Chick hatchery replaces natural gas boiler with efficient high-temperature heat pump

For just over a year, the Van Hulst chick hatchery in Veldhoven (Netherlands) went completely without natural gas. Two-stage heat pumps now supply the heat and cooling needed to maintain the temperature of the chicken eggs. The new solution is climate-friendly, thanks to the use of natural refrigerants and operation with solar electricity – and lowers energy costs by approx. 30,000 euros per year.

Cees Horrevorts, General Manager of the Van Hulst chick hatchery, doesn't take half-measures. When investments are needed, they should be sustainable, long-lasting and environmentally friendly. This principle was applied when the old heating system had to be replaced. The worn-out natural gas boilers (2 x 220 kW) had to be replaced with new, climate-friendly technology. At the same time, an increase in capacity was required to prepare for a facility expansion: Today around 1.1 million eggs are hatched each week and the output was planned to increase in the medium term to over 1.4 million eggs per week. 

We wanted a modern solution that would meet future requirements, that we can use for a long time, and that is as climate-friendly as possible,"says Horrevorts.

A heat pump was the solution; one with natural refrigerants with low global warming potential (GWP).

Horrevorts found the ideal partner for his plans: Servex Koel- en Vriestechniek B.V. from the Dutch city of Heibloem. Servex has over 40 years of experience in building refrigeration systems and began to specialise in systems with natural refrigerants about five years ago. The company was already familiar with hatcheries from earlier projects.

Innovative and unique

Despite the many reference systems with natural refrigerants that Servex can provide, every project is different. Different boundary conditions, even new components, and varied capacity requirements make each system unique. Even the heat pump system for Van Hulst is unique. "It is the largest heat pump with natural refrigerants that we have ever built," reports Wil Kerkhof, who, together with his brother Marcel Kerkhof, is running the family-owned company Servex in the second generation. "Maybe it's even the largest heat pump of its kind in the Netherlands," he adds. Another special feature: It supplies heat at the unusually high level of approx. 80°C.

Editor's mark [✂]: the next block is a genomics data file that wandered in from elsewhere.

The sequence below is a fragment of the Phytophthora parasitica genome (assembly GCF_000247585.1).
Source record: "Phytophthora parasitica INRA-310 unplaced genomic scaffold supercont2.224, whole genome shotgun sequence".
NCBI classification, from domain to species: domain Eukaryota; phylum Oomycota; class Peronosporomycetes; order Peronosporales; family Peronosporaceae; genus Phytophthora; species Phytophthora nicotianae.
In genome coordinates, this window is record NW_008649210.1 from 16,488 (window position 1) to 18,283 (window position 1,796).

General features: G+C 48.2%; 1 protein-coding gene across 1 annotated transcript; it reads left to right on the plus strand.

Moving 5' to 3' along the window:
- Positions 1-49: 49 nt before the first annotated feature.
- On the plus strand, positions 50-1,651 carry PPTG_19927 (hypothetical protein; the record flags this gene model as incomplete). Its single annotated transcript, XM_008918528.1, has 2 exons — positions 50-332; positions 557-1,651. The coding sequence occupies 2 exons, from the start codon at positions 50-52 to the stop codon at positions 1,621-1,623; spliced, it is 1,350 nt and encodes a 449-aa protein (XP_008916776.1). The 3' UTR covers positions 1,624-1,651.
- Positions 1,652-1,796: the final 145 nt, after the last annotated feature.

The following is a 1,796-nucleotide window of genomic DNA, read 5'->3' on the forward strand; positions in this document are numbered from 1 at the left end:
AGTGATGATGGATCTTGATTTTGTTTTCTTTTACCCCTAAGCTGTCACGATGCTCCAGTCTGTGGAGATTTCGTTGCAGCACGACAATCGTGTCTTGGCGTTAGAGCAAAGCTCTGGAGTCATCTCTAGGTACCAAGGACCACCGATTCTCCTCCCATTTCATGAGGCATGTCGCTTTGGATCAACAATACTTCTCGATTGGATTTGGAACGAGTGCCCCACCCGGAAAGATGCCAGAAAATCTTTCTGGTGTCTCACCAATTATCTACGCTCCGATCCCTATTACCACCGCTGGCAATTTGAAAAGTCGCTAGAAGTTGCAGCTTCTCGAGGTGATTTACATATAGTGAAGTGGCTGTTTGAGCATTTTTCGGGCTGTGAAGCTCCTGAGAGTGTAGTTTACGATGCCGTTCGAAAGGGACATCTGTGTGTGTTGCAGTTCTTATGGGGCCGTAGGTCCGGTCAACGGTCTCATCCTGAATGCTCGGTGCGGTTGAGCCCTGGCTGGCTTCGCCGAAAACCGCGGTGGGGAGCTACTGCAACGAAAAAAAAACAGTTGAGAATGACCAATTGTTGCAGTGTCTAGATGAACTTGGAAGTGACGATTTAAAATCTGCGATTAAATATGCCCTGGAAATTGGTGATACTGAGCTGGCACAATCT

Van Hulst head Horrevorts explains why so much heat is needed at such a high temperature: "To hatch fresh eggs, we have to heat them up to 38 degrees Celsius in the first seven days. This is done using large central air handling systems. In addition, we need a great deal of hot water to ensure hygienic conditions in the facility."

Need for heat and refrigeration during hatching

GEA Bock two-stage heat pumps
The three two-stage heat pumps are accommodated in this system container. They can supply up to 550 kW of heat at 80°C – even at an ambient temperature of -20°C.

Whereas chicken eggs need heat in the first week, they need cooling in the second and third week. During this time, the embryos in the tightly packed eggs develop so much heat that the air conditioners need to cool them down to maintain the ideal hatching temperature of 38°C. To do this, the new heat pump or the existing cold water generator supplies cool water at 14°C to the central air-conditioning plants.

Due to the simultaneous need for heat and air conditioned cold, the heat pump has a favourable energy balance, as the energy used also operates both media circuits. This alone makes it more efficient than the combination of gas boiler and cold water generator. In addition, gas boilers could only provide one kilowatt hour of thermal energy per kilowatt hour of fuel. The heat pump system, on the other hand, supplies significantly more thermal energy for every kilowatt hour of electricity used.

Increased capacity, higher efficiency

In addition to an increase in energy efficiency, Van Hulst also aimed to increase its thermal output from 440 kW to 550 kW (at 80°C flow temperature) in view of the upcoming capacity expansion. Furthermore, the customer required trouble-free operation in an extremely wide range from minus 20°C to plus 38°C ambient temperature.

We depend on reliable operation throughout the year to create the best conditions for hatching the eggs,"says Horrevorts.

"We wanted to do away with the old natural gas system, so maintaining these limits of application was very important for us."

In order to ensure the desired high availability at extreme ambient temperatures, Servex initially built a test system with low capacity using compressors from the specialist GEA Bock GmbH (Frickenhausen). "We have been working well with GEA Bock for a long time now", says Wil Kerkhof, explaining the choice of the compressor supplier.

The company has extensive experience with natural refrigerants such as carbon dioxide and propane and builds compressors with integrated oil pumps, making them ideal for the Van Hulst project."

Feasibility evaluated with the aid of the test system